The future role of Transport for Wales in delivering transport policy. What additional responsibilities should it take on and how should these integrate with the role of the Welsh Government, local government and emerging regional transport authorities?


Transport for Wales officials have publicly said on a number of occasions that they do not develop transport policy – that is the role of Welsh Government.  That is a reasonable position, although again I would hope that Transport for Wales is strong enough to challenge any policy proposed by Welsh Government that is unrealistic and undeliverable.  For example, it has been shown with some of the recent pronouncements by  Welsh Government and Transport for Wales have led to the raising of unrealistic expectations amongst passengers and shown a lack of circumspection, or lack of real understanding of how railway operations work.  Before taking on additional responsibilities, Transport for Wales should focus on more regular, transparent and more honest engagement with all stakeholders, and the travelling public.  If needs be that may necessitate challenge to unrealistic political expectations and demands put upon what is as I say a complex logistical operation of running thousands of services a day.  Moreover, and I understand this is being addressed it would be good to see more direct experience of operating bus or rail services visible across the organisation, and possibly in Welsh Government as well.  

There is a both a sense of frustration, irony and excitement that regional transport authorities are back on the agenda.  One frustration observing transport in Wales over the last 20 years has been in the uneven relationships between National and Local Government.  The forced demise of the regional transport consortia (which were in effect quasi regional transport authorities and good at their job) - left a vacuum, in terms of not just policy and project development, but also in maintaining that local democratic link with communities which at the moment Transport for Wales clearly does not possess.  I understand that Transport for Wales is developing its regional coverage, although at the moment it is not clear how that is being progressed.  I would hope that we have addressed some of the tensions between local government and Welsh Government, and now Transport for Wales that permeated through the last 20 years.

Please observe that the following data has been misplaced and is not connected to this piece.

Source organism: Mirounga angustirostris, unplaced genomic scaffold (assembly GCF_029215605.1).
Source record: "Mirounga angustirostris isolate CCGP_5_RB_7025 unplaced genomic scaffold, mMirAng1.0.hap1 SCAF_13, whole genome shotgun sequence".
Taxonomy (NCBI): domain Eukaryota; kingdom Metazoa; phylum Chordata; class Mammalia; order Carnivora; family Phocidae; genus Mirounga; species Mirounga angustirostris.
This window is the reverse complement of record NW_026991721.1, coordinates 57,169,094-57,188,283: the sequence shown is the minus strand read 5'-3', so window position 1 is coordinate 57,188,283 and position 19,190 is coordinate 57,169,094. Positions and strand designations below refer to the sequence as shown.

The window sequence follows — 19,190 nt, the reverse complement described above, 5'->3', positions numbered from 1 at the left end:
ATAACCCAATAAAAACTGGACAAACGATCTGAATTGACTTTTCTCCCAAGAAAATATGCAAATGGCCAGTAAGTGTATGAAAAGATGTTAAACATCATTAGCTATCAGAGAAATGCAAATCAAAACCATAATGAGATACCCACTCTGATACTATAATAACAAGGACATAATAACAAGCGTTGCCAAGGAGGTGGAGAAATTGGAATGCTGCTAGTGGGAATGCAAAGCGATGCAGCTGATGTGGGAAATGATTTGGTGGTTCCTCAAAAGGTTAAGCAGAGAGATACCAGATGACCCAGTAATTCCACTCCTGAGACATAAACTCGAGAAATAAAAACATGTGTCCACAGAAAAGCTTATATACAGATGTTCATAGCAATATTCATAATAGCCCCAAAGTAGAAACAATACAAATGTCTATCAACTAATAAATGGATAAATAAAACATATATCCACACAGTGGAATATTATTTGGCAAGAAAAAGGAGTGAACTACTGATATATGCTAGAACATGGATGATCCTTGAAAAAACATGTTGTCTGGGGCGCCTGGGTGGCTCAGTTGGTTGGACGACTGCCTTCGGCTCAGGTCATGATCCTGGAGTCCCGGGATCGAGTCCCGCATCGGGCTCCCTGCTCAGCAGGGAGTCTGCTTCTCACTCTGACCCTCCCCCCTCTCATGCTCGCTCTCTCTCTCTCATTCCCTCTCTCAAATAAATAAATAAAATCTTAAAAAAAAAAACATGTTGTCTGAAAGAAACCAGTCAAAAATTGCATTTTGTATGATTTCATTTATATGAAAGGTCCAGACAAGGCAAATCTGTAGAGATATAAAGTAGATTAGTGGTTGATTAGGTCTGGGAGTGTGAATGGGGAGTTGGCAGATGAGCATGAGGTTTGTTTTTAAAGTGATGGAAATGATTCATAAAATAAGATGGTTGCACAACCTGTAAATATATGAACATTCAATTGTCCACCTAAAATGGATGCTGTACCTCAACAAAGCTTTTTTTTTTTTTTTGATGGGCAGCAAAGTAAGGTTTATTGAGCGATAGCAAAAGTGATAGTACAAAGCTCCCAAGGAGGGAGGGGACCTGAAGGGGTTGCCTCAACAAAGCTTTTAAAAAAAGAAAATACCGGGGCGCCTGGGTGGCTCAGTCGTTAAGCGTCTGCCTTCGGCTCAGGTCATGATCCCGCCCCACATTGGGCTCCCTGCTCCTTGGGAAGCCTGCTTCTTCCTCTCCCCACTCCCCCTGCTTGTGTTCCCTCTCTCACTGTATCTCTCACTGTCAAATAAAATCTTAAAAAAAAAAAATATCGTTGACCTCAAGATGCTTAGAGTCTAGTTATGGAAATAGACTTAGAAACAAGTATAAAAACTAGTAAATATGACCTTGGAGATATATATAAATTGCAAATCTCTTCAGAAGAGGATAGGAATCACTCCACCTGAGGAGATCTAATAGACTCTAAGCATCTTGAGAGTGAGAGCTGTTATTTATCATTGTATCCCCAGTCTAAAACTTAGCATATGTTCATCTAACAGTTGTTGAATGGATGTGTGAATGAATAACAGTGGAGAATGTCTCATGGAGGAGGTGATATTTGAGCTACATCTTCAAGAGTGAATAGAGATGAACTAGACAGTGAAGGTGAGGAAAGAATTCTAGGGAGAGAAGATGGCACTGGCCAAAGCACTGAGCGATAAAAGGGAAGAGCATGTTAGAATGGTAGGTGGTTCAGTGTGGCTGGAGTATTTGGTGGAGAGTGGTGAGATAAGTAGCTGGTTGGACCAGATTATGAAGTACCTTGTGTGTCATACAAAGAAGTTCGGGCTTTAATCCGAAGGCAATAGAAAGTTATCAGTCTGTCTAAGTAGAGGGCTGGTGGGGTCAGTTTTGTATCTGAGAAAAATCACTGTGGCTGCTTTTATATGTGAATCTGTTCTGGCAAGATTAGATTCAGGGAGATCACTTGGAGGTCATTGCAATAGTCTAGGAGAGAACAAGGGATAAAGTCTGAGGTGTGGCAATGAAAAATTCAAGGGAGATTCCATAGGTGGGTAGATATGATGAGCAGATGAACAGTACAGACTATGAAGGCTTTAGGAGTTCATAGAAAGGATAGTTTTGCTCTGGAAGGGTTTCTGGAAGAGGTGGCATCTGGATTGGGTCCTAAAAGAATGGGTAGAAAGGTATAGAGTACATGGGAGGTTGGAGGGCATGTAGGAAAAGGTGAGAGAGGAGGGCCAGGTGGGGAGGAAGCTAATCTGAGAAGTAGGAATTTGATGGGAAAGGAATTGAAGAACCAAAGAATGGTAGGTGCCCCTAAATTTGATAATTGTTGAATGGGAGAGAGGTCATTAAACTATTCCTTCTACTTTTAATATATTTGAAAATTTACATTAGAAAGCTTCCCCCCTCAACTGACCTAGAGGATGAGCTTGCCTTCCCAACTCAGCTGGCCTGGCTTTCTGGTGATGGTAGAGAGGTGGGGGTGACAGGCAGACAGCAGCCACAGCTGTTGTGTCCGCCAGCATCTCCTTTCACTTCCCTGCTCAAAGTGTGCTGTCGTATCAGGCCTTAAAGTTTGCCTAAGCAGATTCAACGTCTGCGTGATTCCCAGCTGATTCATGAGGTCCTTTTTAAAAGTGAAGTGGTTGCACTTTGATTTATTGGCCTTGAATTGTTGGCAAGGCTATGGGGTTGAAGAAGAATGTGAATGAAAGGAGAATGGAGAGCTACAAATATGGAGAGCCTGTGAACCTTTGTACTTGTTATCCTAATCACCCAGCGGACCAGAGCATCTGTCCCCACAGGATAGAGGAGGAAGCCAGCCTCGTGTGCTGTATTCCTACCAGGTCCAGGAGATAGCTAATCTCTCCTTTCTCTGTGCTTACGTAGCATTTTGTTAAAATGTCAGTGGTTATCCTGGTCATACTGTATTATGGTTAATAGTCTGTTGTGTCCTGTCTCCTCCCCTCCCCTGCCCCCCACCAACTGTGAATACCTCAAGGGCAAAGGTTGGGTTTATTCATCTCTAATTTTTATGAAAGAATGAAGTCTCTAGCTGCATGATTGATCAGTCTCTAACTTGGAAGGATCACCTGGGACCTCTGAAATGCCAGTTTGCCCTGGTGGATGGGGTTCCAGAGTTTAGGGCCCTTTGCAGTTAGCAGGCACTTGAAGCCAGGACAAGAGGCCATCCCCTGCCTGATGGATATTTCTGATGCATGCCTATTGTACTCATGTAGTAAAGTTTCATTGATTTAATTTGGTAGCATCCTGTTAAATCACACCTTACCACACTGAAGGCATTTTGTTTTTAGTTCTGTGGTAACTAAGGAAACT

I would conclude with a final observation about the nomenclature and how it has the potential to lead to confusion amongst many not involved in transport directly, about what Transport for Wales is, what Transport for Wales Rail Services is, and who are Keolis Amey Cmyru. 

Some were never convinced about giving another brand name to the Wales and Borders rail franchise: indeed it was one of the running issues with the last franchise operated by Arriva that the good work that had been developed in creation and recognition of the Wales and Borders and Valley Lines brand was lost in handover to Arriva.  That decision cannot be reversed sadly, but it has left us with unnecessary opportunities for confusion and obfuscation as to who is responsible for what aspects of delivery of transport services and projects in Wales.  For example to some it will be seen that Transport for Wales will potentially be able to fine Transport for Wales Rail services, should the latter fail to deliver on the contract.  I am not convinced that possible perception will be helpful for Transport for Wales, and would require strong management and the setting out of clear lines of demarcation between the client side of Transport for Wales and customer side of Transport for Wales.